ICF Convention Float, Oakland, 1948
The Italian Catholic Federation has a long and proud tradition. It offers it members a chance to share their heritage and faith in a friendly and supportive atmosphere. Always a family organization, many members come from families that have been active in the federation for several generations. It is a vital force in many parishes and dioceses, offering support to local pastors and bishops. Aware that knowledge of the past is essential to understanding the present, members of the ICF celebrate its history and learn from the history of immigration in the United States.
In the early 20th century, after years of immigration and assimilation in the United States, Italian immigrants were beginning to lose their culture and faith. Church attendance and Catholic observances slowly declined among the immigrants, as did their pride in being Italian. Their rich Italian Catholic heritage was at risk of being lost.
In 1924 the concept of a lay apostolate organization, to unite Italian Catholics in their Faith, community, and pride in shared heritage, was formulated in San Francisco by two remarkable men. It would be called the Italian Catholic Federation, and the men who envisioned it were ICF co-founders Luigi Providenza and Father Albert Bandini.
Luigi Providenza, born in Genoa, was a radical idealist who rose to the position of Chairman of Italy’s Popular Party. At 26, following three Communist attempts on his life, he emigrated to America and settled in San Francisco where he got a job with the weekly Italian paper, L’Unione. Calling upon Italian families, he was appalled to find that many of them had lost their Faith. He decided that something had to be done, and, after much prayer and soul-searching, he formulated a plan for a kind of fraternal/apostolate organization. But when he proposed it to influential Italians he knew through his union and publishing contacts, he was disappointed to receive little encouragement. So the resourceful and stubborn Providenza took his idea to local priests, and found the ears, the enthusiasm, and the evangelical spirit he sought. The concept took force, yet Luigi Providenza was a visionary and a promoter, not a writer, a businessman, or a planner, and how to structure this organization eluded him. He was to later say, “I had the idea of the ICF, but another man gave it form and a program which gave me something concrete around which I could organize people—plain, everyday people.” That other man was Reverend Albert R. Bandini.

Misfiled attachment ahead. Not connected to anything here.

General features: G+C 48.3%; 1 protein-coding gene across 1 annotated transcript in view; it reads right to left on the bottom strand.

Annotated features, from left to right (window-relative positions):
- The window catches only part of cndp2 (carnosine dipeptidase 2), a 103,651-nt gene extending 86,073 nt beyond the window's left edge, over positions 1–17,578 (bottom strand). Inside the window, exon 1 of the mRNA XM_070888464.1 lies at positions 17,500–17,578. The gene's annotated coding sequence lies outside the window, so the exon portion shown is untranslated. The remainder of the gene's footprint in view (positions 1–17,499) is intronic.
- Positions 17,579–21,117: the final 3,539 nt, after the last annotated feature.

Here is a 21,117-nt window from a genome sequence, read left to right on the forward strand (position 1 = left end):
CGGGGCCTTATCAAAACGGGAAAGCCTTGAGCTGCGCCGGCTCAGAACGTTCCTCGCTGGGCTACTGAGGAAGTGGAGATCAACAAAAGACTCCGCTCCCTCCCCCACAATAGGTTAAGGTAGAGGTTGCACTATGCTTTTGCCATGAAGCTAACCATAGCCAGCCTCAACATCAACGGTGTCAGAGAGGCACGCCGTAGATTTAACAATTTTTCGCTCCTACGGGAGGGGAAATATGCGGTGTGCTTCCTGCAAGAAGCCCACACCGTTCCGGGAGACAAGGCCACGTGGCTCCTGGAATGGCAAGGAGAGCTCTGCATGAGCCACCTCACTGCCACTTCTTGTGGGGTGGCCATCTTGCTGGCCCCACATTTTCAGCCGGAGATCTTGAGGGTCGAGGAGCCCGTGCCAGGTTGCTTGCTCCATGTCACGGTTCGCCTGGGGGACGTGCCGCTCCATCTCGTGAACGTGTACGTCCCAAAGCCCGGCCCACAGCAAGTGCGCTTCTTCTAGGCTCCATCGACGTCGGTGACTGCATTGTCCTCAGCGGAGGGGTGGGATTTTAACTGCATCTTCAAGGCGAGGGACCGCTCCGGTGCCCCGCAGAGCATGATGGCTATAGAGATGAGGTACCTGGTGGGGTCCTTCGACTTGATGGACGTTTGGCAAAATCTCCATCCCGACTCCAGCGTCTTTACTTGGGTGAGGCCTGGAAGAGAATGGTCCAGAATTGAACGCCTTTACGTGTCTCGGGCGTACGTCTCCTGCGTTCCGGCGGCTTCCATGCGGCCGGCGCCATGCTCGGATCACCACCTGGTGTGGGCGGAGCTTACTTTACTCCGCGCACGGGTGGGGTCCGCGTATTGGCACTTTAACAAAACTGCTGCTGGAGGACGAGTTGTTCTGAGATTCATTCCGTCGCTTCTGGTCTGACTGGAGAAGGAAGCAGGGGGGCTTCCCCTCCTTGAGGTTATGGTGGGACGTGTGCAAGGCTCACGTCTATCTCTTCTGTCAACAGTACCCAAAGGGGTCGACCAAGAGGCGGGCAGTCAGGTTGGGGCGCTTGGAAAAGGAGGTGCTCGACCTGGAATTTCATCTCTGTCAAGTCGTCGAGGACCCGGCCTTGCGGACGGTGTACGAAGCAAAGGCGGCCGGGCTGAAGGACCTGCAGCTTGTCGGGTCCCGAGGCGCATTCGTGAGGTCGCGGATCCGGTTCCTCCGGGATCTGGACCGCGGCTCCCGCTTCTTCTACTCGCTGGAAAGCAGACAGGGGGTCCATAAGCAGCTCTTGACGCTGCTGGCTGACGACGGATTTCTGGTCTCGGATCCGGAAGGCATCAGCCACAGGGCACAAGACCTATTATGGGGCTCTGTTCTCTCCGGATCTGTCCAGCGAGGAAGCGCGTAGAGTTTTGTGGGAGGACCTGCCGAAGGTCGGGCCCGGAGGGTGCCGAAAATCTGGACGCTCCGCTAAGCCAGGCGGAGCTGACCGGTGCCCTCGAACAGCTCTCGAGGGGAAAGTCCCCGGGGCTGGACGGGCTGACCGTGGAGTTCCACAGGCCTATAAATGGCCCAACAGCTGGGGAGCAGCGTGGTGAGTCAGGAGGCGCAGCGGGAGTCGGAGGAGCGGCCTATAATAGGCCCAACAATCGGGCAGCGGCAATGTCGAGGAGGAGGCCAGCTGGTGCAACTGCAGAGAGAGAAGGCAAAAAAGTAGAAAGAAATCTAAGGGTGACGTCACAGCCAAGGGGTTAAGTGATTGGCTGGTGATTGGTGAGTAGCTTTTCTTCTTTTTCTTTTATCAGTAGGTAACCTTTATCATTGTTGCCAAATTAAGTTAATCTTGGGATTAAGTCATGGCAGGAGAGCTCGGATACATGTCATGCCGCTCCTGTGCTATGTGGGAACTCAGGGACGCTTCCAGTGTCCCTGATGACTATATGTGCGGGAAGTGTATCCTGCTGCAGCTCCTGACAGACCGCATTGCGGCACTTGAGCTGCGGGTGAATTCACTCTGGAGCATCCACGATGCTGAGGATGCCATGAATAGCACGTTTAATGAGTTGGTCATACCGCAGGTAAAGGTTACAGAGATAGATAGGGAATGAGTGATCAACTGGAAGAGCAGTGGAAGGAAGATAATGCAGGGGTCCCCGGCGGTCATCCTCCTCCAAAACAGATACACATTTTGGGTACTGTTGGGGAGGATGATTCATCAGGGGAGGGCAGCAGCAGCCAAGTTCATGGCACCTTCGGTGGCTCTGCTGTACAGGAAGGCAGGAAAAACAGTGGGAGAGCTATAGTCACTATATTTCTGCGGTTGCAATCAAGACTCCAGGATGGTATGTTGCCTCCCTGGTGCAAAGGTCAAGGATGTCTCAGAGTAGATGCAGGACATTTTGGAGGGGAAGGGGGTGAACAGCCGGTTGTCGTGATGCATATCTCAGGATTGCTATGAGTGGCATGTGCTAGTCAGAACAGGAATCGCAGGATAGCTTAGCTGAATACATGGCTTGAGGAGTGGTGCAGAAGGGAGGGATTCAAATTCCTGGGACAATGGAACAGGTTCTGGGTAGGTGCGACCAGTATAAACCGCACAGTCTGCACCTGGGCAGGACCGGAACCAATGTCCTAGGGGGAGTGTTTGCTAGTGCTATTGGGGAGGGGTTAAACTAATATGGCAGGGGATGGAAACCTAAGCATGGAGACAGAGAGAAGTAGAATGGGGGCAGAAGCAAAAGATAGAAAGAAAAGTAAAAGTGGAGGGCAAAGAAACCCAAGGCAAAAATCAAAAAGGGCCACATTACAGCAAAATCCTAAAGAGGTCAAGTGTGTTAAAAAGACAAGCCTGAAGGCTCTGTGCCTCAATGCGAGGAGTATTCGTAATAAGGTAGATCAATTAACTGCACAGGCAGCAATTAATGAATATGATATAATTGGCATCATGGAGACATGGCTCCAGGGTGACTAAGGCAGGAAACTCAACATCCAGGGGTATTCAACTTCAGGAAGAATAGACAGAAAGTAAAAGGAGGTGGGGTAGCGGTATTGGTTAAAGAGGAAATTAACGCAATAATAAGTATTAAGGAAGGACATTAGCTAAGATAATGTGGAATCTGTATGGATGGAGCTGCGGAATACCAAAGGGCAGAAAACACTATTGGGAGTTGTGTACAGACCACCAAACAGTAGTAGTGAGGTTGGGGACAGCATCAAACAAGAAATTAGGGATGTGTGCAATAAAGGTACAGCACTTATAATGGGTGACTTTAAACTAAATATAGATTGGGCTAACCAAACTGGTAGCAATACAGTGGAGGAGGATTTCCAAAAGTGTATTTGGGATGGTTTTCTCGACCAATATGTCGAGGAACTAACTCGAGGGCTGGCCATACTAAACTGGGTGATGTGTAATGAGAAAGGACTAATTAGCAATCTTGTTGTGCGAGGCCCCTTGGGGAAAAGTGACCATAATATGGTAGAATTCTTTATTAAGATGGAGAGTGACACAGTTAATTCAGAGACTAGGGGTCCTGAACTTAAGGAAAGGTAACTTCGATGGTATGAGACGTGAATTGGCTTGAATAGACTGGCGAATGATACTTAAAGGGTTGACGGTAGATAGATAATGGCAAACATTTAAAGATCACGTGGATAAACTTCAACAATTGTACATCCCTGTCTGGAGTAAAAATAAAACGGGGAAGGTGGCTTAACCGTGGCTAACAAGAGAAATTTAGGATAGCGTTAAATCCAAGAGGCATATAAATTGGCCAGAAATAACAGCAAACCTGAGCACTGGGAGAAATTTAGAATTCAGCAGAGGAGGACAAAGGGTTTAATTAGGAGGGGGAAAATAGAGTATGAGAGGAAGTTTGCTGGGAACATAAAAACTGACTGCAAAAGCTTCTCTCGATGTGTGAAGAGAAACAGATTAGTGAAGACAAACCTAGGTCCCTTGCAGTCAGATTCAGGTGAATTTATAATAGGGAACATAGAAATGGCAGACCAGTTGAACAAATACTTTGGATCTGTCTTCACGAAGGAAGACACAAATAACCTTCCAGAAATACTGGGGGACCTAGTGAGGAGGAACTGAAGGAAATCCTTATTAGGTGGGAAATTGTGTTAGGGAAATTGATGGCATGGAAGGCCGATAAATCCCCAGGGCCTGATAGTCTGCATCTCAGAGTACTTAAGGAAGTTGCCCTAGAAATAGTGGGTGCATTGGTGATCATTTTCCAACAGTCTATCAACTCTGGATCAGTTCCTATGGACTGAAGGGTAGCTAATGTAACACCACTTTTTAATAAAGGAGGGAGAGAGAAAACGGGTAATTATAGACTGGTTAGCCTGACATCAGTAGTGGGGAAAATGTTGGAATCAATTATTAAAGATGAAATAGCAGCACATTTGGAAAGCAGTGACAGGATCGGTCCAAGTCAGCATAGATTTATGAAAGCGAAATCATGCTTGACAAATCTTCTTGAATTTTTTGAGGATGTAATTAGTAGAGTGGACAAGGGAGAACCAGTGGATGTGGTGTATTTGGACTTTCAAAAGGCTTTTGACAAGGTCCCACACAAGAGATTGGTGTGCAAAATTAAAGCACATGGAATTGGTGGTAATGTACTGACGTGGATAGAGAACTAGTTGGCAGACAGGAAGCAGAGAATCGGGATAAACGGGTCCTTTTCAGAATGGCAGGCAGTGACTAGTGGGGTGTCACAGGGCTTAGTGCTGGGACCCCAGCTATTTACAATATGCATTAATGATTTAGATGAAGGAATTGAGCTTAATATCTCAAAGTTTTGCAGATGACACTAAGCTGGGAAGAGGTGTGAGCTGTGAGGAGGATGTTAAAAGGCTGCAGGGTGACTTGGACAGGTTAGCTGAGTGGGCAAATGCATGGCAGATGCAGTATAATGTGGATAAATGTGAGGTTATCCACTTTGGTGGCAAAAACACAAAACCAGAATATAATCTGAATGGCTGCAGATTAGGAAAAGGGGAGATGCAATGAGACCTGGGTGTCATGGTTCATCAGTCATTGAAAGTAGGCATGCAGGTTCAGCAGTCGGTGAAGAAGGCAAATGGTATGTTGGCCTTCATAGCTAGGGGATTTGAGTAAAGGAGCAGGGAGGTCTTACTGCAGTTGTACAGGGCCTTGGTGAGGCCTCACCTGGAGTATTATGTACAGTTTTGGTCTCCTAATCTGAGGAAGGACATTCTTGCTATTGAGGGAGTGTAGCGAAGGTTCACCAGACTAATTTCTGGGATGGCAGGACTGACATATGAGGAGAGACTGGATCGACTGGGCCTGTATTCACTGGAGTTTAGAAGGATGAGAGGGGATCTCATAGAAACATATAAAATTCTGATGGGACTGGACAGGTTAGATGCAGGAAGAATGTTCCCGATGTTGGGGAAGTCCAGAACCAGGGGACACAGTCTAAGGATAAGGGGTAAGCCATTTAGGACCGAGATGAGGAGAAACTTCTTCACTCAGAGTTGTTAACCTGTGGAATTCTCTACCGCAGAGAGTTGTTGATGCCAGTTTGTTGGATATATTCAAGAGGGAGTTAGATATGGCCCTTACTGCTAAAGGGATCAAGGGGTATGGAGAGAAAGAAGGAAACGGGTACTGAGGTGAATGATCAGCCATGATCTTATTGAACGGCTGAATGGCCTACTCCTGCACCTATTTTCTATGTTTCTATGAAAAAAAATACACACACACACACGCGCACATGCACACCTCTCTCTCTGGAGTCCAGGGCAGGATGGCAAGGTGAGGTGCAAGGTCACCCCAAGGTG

Reverend Albert R. Bandini
Bandini, son of an influential Florentine family, was a scholar, a poet, and an attorney. He came to California to help his beloved Italians at a time when American bishops were calling for the services of Italian speaking priests. Teaching in New York, he came under the eye of Theology Professor Reverend Edward J. Hanna, who would later become the Archbishop of San Francisco. Rev. Bandini followed the Professor to San Francisco in 1915 and began doing pastoral work. He too was chagrined at the spiritual state of many Italians he ministered to. Inevitably, Rev. Bandini’s path crossed that of Luigi Providenza and the two men, the practical Genovese and the intellectual Florentine, found themselves of one mind about founding an organization for local Italian-Americans. They were remarkably well suited to succeed in such an undertaking, as Providenza was a vigorous populist, with an immediate connection with the minds of the immigrants, and Bandini’s formal education, legal mind and literary skills would serve the Federation well.